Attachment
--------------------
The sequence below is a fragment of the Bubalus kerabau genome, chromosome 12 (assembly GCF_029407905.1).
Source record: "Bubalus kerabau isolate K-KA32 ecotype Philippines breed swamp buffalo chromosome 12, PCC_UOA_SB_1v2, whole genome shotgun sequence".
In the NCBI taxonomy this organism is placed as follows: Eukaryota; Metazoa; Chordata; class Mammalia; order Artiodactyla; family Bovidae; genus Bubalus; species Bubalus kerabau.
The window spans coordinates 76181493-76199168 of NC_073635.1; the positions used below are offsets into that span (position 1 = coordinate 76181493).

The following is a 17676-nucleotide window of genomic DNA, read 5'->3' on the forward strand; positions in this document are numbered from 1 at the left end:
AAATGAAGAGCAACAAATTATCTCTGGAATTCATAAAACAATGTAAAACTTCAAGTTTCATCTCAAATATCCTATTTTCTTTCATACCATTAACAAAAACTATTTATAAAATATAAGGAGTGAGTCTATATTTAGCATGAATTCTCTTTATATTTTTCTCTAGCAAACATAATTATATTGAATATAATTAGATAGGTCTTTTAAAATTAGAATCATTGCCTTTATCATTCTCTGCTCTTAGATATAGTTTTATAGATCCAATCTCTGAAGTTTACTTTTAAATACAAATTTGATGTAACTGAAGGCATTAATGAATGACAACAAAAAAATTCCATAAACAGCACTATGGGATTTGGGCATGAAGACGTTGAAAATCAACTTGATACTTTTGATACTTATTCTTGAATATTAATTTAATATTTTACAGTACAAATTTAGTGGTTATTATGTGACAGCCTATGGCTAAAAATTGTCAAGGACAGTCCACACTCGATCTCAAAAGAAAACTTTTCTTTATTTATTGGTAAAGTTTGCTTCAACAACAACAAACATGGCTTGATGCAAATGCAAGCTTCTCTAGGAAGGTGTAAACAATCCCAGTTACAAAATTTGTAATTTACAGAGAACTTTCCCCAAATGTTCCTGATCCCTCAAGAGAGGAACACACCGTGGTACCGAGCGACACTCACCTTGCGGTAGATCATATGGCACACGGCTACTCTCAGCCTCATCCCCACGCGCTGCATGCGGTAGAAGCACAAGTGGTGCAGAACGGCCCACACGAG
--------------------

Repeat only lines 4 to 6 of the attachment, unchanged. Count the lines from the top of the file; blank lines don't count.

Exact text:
The window spans coordinates 76181493-76199168 of NC_073635.1; the positions used below are offsets into that span (position 1 = coordinate 76181493).

The following is a 17676-nucleotide window of genomic DNA, read 5'->3' on the forward strand; positions in this document are numbered from 1 at the left end:
AAATGAAGAGCAACAAATTATCTCTGGAATTCATAAAACAATGTAAAACTTCAAGTTTCATCTCAAATATCCTATTTTCTTTCATACCATTAACAAAAACTATTTATAAAATATAAGGAGTGAGTCTATATTTAGCATGAATTCTCTTTATATTTTTCTCTAGCAAACATAATTATATTGAATATAATTAGATAGGTCTTTTAAAATTAGAATCATTGCCTTTATCATTCTCTGCTCTTAGATATAGTTTTATAGATCCAATCTCTGAAGTTTACTTTTAAATACAAATTTGATGTAACTGAAGGCATTAATGAATGACAACAAAAAAATTCCATAAACAGCACTATGGGATTTGGGCATGAAGACGTTGAAAATCAACTTGATACTTTTGATACTTATTCTTGAATATTAATTTAATATTTTACAGTACAAATTTAGTGGTTATTATGTGACAGCCTATGGCTAAAAATTGTCAAGGACAGTCCACACTCGATCTCAAAAGAAAACTTTTCTTTATTTATTGGTAAAGTTTGCTTCAACAACAACAAACATGGCTTGATGCAAATGCAAGCTTCTCTAGGAAGGTGTAAACAATCCCAGTTACAAAATTTGTAATTTACAGAGAACTTTCCCCAAATGTTCCTGATCCCTCAAGAGAGGAACACACCGTGGTACCGAGCGACACTCACCTTGCGGTAGATCATATGGCACACGGCTACTCTCAGCCTCATCCCCACGCGCTGCATGCGGTAGAAGCACAAGTGGTGCAGAACGGCCCACACGAG